Cesar Carapia, Georgia Southern University, Statesboro, GA
Title: RCCI with N-butanol for the Reduction of NOX and Soot Emissions
Biography: Since my childhood I aspired to become an Engineer in the automotive industry to make a lasting impact on society and the environment. This motivated me to become the first within my family to attend and graduate from a university. As I continue my education in the Master’s program at Georgia Southern University under Professor Soloiu's supervision, I strive to expand my engineering knowledge and one day influence others to do the same.
Abstract: The focus of this study is to reduce harmful NOX and soot emissions EPA emission standards from tier 0 to tier 4, of a direct-injected engine utilizing reactivity-controlled compression ignition (RCCI) combustion strategy without EGR, boost, or after treatment. RCCI was achieved using port fuel injection of the low reactivity bio-alcohol, n-butanol, and a direct injection of the high reactivity ULSD #2. A Constant Volume Combustion Chamber was utilized to determine the ID for n-butanol and was determined to be 15 times longer than that of ULSD. The emissions and combustion analysis was conducted in a single-cylinder experimental engine at 1500 RPM at a load of 4 bar IMEP; the baseline for emissions comparison was conducted using CDC with an injection timing of 16° BTDC at a rail pressure of 800 bar. Experimental analysis was conducted with an injection timing of SOI-1 60° BTDC and SOI-2 25° BTDC at a rail pressure of 400 Bar. RCCI was achieved utilizing 75% by mass PFI of n- butanol with 25% ULSD DI, showed a simultaneous reduction of both NOX and soot emissions at a rate of 96.2% and 98.7% respectively with an increase in UHC emissions by a factor of 5. Ringing Intensity was also significantly reduced for Bu75ULSD25 with a reduction of 62.1% from CDC. Overall soot emissions did achieve tier 4 standards with further research needed for the reduction of UHC emissions.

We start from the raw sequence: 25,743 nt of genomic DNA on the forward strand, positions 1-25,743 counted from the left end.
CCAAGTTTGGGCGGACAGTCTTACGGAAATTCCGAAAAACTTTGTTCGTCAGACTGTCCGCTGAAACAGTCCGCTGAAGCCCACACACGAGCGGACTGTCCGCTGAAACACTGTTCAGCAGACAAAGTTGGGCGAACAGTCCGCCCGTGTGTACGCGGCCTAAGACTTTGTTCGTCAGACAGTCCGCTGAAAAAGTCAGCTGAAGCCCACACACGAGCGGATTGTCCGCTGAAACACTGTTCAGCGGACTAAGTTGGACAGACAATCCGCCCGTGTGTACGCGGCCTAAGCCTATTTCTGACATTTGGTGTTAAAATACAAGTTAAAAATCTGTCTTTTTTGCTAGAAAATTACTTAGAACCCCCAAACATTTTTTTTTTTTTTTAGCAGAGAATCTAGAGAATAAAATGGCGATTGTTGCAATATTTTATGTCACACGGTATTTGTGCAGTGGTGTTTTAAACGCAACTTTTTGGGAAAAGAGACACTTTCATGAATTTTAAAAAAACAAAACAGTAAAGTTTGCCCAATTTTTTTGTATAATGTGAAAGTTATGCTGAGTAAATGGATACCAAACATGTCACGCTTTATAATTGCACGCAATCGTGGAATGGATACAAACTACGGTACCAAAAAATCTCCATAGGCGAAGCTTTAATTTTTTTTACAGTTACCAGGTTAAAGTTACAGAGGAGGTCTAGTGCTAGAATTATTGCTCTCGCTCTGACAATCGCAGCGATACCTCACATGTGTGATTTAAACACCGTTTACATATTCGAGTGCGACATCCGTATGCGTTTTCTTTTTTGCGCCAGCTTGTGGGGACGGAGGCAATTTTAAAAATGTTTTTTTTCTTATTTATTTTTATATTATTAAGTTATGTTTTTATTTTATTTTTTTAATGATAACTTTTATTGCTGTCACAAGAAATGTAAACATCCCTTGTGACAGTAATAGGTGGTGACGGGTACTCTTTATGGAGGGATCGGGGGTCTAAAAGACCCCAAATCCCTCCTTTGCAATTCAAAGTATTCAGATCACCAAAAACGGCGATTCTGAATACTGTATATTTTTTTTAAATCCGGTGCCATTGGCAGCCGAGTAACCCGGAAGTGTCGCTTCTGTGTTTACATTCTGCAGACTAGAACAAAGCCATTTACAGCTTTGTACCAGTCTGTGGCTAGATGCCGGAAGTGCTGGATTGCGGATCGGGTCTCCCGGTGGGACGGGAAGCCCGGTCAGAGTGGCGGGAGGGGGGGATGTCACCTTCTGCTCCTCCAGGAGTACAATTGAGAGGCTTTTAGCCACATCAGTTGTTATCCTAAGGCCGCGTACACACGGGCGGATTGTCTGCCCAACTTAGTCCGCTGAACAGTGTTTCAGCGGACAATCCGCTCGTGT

Patrick C. O'Donnell, Clemson University International Center for Automotive Research
Title: Varying the Injection Timing of Wet Ethanol in LTC: A CFD Simulation Study
Biography: Patrick C. O’Donnell attended Stony Brook University for his undergraduate studies as a double major in Mechanical Engineering and Applied Math and Statistics. He is currently pursuing graduate studies at Clemson University International Center for Automotive Research. His work focuses on advanced internal combustion concepts such as HCCI and TSCI.
Abstract: Computational Fluid Dynamics (CFD) modeling was used to investigate the effects of the injection of wet ethanol at various timings during the intake stroke in a diesel engine with a shallow bowl piston. Thermally Stratified Compression Ignition (TSCI), a modification to Homogenous Charge Compression Ignition (HCCI), has been proposed to expand the operating range of HCCI by broadening the temperature distribution in the cylinder prior to ignition. TSCI can be enabled by using either direct water injection or a split injection strategy of water-fuel mixture that injects once in both the intake and compression strokes. This current study focuses on isolating the effects that the injection during the intake stroke has on the temperature and equivalence ratio distribution before the onset of the combustion process. A CONVERGE 3-D CFD model of a single cylinder diesel research engine using Reynolds Averaged Naiver Stokes (RANS) turbulence modeling was developed and validated against experimental data. Then, five cases of injection timing with an included angle of 60 degrees were simulated from -330 CAD to -210 CAD BTDC in increments of 30 degrees and four cases with an included angle 150 degrees were simulated from -330 CAD to -240 CAD BTDC also increments of 30 degrees. The results show that different injection timings create varying and inconsistent effects on the thermal stratification and fuel-air mixing.